Seven pitfalls to avoid when running controlled experiments on the web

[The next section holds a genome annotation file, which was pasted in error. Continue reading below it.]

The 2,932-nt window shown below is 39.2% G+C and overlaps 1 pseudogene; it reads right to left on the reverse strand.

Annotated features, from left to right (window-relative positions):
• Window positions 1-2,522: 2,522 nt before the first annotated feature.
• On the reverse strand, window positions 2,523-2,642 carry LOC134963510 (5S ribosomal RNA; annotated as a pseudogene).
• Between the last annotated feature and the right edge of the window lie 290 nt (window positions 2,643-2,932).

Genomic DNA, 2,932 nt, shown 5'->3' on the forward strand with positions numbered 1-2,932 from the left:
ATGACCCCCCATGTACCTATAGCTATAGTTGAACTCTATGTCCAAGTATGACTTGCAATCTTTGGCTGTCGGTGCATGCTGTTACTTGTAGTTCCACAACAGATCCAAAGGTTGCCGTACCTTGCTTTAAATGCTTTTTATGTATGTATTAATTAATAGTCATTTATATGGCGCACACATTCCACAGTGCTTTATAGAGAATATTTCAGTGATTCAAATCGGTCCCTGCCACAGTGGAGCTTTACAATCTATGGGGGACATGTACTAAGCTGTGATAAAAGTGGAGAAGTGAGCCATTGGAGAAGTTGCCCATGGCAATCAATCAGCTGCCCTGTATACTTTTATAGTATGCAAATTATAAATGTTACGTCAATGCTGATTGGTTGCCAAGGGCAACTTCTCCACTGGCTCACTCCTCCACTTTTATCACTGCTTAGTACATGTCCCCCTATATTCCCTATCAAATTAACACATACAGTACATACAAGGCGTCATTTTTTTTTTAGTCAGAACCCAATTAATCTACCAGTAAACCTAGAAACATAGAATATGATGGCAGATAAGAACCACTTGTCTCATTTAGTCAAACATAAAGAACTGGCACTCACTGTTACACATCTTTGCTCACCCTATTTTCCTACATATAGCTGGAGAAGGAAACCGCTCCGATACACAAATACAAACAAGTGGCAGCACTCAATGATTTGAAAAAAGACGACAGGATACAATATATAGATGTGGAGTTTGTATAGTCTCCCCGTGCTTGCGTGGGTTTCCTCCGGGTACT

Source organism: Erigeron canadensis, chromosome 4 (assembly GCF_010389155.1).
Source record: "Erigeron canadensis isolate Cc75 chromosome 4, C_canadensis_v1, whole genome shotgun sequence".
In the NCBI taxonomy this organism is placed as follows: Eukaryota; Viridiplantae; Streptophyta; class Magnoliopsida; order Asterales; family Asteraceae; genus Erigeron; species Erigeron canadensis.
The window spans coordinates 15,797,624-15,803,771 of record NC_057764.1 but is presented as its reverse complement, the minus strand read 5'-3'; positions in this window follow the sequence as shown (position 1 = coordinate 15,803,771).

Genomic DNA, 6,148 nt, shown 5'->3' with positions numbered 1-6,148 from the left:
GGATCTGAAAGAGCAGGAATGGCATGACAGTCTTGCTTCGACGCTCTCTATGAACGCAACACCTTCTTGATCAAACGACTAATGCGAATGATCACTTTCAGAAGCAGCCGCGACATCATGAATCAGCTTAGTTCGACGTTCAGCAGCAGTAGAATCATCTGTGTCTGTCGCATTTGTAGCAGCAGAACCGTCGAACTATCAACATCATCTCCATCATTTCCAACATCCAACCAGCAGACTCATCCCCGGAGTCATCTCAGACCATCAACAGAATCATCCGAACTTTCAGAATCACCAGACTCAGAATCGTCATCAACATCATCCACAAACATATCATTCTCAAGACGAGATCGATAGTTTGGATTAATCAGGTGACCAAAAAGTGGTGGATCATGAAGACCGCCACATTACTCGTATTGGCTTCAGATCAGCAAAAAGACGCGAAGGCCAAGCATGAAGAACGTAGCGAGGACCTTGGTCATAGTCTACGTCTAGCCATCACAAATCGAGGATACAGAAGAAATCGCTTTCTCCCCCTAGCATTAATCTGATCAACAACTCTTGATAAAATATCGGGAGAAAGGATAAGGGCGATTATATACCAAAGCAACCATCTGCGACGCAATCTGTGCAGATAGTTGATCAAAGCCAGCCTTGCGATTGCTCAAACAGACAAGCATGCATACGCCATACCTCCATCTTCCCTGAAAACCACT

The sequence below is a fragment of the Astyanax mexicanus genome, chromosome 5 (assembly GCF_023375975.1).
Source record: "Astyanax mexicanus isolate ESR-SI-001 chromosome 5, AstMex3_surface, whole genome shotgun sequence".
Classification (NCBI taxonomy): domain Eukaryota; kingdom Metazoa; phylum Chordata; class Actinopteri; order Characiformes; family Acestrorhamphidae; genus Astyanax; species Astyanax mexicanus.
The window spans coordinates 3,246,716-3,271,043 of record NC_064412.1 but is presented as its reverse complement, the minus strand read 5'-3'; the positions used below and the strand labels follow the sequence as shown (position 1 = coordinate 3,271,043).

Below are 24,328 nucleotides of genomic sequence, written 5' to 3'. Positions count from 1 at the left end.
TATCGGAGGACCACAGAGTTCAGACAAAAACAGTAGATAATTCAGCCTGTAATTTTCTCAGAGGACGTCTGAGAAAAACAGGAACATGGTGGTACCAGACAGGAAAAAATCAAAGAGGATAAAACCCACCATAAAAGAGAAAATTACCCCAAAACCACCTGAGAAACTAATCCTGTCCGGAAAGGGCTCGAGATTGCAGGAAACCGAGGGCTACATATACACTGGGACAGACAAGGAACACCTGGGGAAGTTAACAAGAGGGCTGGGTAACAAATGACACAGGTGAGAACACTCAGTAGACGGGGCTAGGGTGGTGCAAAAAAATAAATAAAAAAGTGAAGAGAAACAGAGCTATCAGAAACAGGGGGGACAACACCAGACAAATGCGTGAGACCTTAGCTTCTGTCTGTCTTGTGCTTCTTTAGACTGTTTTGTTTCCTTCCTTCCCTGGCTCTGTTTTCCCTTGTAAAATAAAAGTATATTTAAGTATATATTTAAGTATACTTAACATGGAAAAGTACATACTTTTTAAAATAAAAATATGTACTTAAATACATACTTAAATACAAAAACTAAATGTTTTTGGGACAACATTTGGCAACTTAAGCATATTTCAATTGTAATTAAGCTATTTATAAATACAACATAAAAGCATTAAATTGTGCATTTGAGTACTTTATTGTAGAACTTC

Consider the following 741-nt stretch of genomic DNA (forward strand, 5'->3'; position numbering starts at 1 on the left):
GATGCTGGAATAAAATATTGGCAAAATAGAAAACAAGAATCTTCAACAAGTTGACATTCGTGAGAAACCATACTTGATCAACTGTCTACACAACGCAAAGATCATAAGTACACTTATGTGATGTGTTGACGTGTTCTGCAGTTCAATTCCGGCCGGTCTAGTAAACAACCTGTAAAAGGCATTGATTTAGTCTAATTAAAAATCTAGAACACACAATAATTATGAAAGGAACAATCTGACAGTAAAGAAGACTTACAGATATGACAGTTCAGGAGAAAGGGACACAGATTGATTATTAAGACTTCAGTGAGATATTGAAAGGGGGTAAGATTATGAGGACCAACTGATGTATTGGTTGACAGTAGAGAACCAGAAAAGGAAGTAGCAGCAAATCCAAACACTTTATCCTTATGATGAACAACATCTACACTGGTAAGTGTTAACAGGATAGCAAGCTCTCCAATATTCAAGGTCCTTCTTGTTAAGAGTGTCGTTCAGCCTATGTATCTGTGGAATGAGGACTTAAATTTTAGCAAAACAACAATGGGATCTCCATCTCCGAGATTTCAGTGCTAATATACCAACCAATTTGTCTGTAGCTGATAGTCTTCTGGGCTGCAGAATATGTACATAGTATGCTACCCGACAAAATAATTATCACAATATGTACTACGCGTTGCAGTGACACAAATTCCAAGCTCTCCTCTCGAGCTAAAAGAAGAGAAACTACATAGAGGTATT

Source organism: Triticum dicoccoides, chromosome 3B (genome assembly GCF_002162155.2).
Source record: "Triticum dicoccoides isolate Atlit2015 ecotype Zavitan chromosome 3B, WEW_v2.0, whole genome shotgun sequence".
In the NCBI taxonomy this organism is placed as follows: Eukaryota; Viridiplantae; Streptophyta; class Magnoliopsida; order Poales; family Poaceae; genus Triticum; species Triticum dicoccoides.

Controlled experiments, also called randomized experiments and A/B tests, have had a profound influence on multiple fields, including medicine, agriculture, manufacturing, and advertising. While the theoretical aspects of offline controlled experiments have been well studied and documented, the practical aspects of running them in online settings, such as web sites and services, are still being developed. As the usage of controlled experiments grows in these online settings, it is becoming more important to understand the opportunities and pitfalls one might face when using them in practice. A survey of online controlled experiments and lessons learned were previously documented in Controlled Experiments on the Web: Survey and Practical Guide (Kohavi, et al., 2009). In this follow-on paper, we focus on pitfalls we have seen after running numerous experiments at Microsoft. The pitfalls include a wide range of topics, such as assuming that common statistical formulas used to calculate standard deviation and statistical power can be applied and ignoring robots in analysis (a problem unique to online settings). Online experiments allow for techniques like gradual ramp-up of treatments to avoid the possibility of exposing many customers to a bad (e.g., buggy) Treatment. With that ability, we discovered that it's easy to incorrectly identify the winning Treatment because of Simpson's paradox.